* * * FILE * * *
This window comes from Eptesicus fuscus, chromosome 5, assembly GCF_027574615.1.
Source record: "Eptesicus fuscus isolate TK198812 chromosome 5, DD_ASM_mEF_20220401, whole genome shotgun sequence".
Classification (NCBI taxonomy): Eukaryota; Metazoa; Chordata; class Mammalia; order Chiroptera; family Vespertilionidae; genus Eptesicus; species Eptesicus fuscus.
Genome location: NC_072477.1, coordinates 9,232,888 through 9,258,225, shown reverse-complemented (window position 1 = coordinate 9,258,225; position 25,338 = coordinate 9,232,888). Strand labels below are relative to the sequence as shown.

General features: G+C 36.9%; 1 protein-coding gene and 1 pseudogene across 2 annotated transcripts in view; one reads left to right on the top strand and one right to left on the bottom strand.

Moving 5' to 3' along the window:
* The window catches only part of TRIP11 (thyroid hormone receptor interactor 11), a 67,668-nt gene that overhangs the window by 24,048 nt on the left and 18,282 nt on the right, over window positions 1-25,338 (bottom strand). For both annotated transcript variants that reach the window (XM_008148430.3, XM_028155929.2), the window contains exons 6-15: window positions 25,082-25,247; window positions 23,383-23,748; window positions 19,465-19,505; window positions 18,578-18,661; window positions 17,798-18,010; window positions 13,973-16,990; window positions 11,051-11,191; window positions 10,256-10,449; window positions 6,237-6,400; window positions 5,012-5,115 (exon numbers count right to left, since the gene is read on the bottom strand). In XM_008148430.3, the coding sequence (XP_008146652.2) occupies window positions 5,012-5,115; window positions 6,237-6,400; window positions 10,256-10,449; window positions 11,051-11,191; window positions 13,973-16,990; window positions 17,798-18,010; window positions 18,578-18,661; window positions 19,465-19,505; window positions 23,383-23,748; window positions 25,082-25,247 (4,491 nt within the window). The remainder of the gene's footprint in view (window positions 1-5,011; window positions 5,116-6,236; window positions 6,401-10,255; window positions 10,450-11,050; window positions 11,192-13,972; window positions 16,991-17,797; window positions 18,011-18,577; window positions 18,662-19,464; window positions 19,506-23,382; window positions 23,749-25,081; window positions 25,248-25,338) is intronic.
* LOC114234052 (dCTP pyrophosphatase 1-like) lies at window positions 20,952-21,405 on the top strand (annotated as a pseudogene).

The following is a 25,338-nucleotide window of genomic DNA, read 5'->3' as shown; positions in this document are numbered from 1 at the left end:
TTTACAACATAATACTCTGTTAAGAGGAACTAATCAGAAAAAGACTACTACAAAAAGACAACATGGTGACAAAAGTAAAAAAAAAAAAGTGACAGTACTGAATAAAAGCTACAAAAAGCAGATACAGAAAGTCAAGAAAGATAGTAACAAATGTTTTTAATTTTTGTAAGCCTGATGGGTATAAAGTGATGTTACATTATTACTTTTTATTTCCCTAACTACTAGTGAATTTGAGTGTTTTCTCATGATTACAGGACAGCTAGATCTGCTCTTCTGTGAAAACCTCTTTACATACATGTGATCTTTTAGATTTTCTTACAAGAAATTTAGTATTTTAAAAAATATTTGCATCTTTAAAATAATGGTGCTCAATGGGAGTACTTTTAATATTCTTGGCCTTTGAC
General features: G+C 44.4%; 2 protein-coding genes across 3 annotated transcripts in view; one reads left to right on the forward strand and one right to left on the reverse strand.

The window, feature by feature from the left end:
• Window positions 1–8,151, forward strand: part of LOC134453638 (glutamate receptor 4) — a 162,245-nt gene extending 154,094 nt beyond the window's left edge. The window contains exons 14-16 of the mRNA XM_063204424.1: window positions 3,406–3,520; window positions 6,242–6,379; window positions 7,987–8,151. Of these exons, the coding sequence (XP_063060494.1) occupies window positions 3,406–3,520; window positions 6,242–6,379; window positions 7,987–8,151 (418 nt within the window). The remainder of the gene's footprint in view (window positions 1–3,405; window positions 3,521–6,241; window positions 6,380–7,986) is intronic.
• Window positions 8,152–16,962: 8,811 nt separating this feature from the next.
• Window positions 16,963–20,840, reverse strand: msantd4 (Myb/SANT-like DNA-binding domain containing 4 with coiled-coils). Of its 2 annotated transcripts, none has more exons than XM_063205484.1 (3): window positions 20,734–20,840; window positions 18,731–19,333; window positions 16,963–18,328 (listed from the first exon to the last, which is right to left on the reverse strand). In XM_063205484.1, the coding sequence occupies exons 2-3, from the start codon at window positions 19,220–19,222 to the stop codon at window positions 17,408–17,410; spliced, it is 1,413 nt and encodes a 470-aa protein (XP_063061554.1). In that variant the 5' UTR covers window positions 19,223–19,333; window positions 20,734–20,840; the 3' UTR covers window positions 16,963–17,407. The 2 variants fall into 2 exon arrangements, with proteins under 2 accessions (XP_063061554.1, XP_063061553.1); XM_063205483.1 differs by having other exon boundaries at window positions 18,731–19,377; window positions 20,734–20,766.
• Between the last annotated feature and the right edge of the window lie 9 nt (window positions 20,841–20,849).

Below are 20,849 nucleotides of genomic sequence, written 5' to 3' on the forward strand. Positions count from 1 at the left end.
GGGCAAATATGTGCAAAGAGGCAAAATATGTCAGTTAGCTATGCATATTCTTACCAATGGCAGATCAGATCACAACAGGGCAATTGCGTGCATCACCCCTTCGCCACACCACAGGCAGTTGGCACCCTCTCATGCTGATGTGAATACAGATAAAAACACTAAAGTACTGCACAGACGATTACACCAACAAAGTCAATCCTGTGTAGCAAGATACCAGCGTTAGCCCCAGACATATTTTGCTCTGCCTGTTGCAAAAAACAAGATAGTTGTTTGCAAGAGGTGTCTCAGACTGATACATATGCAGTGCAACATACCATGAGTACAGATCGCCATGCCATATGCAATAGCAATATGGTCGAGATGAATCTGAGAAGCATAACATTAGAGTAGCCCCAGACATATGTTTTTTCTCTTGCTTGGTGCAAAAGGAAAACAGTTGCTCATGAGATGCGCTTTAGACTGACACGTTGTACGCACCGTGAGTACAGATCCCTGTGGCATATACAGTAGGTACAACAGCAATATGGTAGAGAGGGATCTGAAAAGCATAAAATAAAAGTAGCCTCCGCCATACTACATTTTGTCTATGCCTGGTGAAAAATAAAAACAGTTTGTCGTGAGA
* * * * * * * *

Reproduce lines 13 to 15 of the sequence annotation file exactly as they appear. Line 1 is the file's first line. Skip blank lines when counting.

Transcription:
• Window positions 1–8,151, forward strand: part of LOC134453638 (glutamate receptor 4) — a 162,245-nt gene extending 154,094 nt beyond the window's left edge. The window contains exons 14-16 of the mRNA XM_063204424.1: window positions 3,406–3,520; window positions 6,242–6,379; window positions 7,987–8,151. Of these exons, the coding sequence (XP_063060494.1) occupies window positions 3,406–3,520; window positions 6,242–6,379; window positions 7,987–8,151 (418 nt within the window). The remainder of the gene's footprint in view (window positions 1–3,405; window positions 3,521–6,241; window positions 6,380–7,986) is intronic.
• Window positions 8,152–16,962: 8,811 nt separating this feature from the next.
• Window positions 16,963–20,840, reverse strand: msantd4 (Myb/SANT-like DNA-binding domain containing 4 with coiled-coils). Of its 2 annotated transcripts, none has more exons than XM_063205484.1 (3): window positions 20,734–20,840; window positions 18,731–19,333; window positions 16,963–18,328 (listed from the first exon to the last, which is right to left on the reverse strand). In XM_063205484.1, the coding sequence occupies exons 2-3, from the start codon at window positions 19,220–19,222 to the stop codon at window positions 17,408–17,410; spliced, it is 1,413 nt and encodes a 470-aa protein (XP_063061554.1). In that variant the 5' UTR covers window positions 19,223–19,333; window positions 20,734–20,840; the 3' UTR covers window positions 16,963–17,407. The 2 variants fall into 2 exon arrangements, with proteins under 2 accessions (XP_063061554.1, XP_063061553.1); XM_063205483.1 differs by having other exon boundaries at window positions 18,731–19,377; window positions 20,734–20,766.